EQUALITY - Though the state of Illinois did not purchase period furniture when it acquired the Old Slave House from Gallatin County resident George Sisk, future research about the property may warrant such furniture, an Illinois Historical Preservation Agency spokesman says.
Dave Blanchette, speaking for division manager of historic sites Robert Coomer, said the $500,000 paid by the state for the house and 10 surrounding acres was not enough to pay for Sisk's family furniture as well.
Much of the furniture in the house, also known as the Crenshaw House, belonged to Sisk's grandfather and great-grandfather and dates from the 1850s and 1860s.
Blanchette said the agency seeks funding in the new state budget for staffing and operations. He would not say the amount the agency is asking.
Also, he said, research into the history of the site is critical to staffing and other needs.
"What verifiable research for this place exists will determine what stories we will tell as part of our interpretive plan," Blanchette said. "The state certainly was impressed with the pieces of furniture in the house, but the $500,000 purchase price only covered the house and 10 acres."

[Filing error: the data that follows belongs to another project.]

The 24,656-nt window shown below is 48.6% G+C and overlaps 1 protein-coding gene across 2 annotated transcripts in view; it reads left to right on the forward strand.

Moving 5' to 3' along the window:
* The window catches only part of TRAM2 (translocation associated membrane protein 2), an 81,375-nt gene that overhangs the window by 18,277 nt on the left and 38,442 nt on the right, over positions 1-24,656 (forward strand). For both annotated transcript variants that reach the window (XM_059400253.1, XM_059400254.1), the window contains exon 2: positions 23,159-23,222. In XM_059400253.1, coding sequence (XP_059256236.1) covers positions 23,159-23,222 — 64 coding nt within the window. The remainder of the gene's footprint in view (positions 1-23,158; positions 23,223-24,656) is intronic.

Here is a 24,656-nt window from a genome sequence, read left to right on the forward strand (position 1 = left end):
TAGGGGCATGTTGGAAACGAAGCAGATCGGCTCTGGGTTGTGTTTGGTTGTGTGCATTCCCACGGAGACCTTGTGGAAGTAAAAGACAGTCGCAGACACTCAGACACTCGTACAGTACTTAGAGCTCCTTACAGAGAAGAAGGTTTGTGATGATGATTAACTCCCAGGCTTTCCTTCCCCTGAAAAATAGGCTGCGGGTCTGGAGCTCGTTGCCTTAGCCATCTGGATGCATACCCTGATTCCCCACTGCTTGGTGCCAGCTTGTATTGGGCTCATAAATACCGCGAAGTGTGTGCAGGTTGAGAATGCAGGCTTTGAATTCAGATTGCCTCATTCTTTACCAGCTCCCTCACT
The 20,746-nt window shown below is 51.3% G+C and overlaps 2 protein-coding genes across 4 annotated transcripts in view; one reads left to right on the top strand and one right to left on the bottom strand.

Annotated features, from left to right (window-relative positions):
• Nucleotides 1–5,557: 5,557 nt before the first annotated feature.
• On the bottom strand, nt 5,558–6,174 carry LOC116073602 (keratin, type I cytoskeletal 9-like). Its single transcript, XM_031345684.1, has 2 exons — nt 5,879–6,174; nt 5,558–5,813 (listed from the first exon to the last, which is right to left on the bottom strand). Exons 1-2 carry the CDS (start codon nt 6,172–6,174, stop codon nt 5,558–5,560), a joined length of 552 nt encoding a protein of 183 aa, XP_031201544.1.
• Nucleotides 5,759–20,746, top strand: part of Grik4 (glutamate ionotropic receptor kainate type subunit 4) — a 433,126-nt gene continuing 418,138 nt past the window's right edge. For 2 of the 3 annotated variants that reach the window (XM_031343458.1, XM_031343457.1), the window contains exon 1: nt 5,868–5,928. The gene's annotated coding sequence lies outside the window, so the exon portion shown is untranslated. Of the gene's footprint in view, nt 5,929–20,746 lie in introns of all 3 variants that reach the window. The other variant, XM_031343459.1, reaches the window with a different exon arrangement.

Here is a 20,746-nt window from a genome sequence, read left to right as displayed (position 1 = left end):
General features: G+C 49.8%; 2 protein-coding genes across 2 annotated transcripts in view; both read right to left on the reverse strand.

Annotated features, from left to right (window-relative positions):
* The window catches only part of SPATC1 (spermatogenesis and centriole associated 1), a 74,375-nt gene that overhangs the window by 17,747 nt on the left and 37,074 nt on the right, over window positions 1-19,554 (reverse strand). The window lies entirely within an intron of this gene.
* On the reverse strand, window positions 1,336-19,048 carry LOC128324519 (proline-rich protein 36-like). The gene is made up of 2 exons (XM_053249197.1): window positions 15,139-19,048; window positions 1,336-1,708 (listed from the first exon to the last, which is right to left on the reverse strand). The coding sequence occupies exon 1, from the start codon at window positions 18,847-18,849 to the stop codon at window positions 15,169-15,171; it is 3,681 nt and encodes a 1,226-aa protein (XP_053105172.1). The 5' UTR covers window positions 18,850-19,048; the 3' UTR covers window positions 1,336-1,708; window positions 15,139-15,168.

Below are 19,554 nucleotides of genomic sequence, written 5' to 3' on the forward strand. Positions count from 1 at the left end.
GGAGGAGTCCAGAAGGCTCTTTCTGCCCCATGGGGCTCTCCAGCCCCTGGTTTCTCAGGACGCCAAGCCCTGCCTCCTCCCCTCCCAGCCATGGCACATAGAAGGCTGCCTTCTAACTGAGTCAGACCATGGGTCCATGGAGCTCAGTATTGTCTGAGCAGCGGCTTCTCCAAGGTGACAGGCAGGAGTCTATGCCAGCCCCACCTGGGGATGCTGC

Sisk said he would prefer the furniture and other antiques remain in the house, though he plans to sell them later this year. The state has the first shot at the antiques as a lot, he said.
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"I want these antiques as a group to stay in the house so bad, I'm willing to sell them to the state on credit, if they don't have the money, and let them pay me back so much each month," Sisk said.
Many stories about the house and one-time owner John Hart Crenshaw exist. Researchers have turned up documents that indicate Crenshaw may have been involved in an "reverse Underground Railroad," in which he would capture freed slaves and sell them back into slavery.